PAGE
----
These are rare tumours; the most common form is known as phaeochromocytoma and arises from the adrenal gland. Paraganglioma typically refers to extra-adrenal variants of this tumour, which most commonly arise in the head and neck region. They have multiple names based on their location, including glomus jugulare (base of skull associated with jugular foramen), carotid body tumour (carotid artery tumour) or glomus tympani (tympanic membrane tumour). They are usually non functional as opposed to phaeochromocytoma.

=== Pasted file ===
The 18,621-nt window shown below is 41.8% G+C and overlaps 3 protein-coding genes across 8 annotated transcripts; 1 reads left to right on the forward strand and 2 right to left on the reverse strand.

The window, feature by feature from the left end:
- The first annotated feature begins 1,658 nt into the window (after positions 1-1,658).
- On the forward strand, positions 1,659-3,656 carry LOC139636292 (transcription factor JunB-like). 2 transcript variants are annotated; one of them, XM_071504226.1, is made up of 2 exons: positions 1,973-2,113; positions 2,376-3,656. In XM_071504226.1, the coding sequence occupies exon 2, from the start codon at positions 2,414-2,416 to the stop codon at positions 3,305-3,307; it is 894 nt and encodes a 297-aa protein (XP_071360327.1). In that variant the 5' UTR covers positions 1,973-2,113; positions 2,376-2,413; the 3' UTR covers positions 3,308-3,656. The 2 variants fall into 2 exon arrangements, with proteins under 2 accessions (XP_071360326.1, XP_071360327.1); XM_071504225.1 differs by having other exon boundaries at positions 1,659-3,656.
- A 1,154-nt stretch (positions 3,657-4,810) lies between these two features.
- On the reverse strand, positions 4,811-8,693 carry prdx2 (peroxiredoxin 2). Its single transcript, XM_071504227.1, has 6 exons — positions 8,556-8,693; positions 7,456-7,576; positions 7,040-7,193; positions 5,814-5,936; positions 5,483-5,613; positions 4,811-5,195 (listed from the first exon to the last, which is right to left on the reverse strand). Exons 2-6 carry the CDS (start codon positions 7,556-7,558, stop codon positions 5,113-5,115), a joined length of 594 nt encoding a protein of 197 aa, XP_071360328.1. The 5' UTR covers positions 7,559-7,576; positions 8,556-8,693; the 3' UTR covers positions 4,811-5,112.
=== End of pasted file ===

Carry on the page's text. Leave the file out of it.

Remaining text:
The diagnosis must be considered for tumours arising in the head and neck region in close proximity to vessels, at the base of skull, and in the paravertebral regions. Given that most tumours are non-secretory, patients typically present with a mass lesion.



For tumours not located in the base of skull, surgical excision is often curative. Local recurrences are not uncommon.


Radiotherapy provides an alternative treatment option and has similar rates of local control and potentially less toxicity, particularly in the base of skull or tympanic membrane (80-90%).
The usual dose is 45 Gy in 25 fractions delivered to the tumour with a small margin (0.5 cm GTV-CTV, 0.5 cm CTV-PTV).
Toxicities are less than for mucosal head and neck therapies due to the lower dose.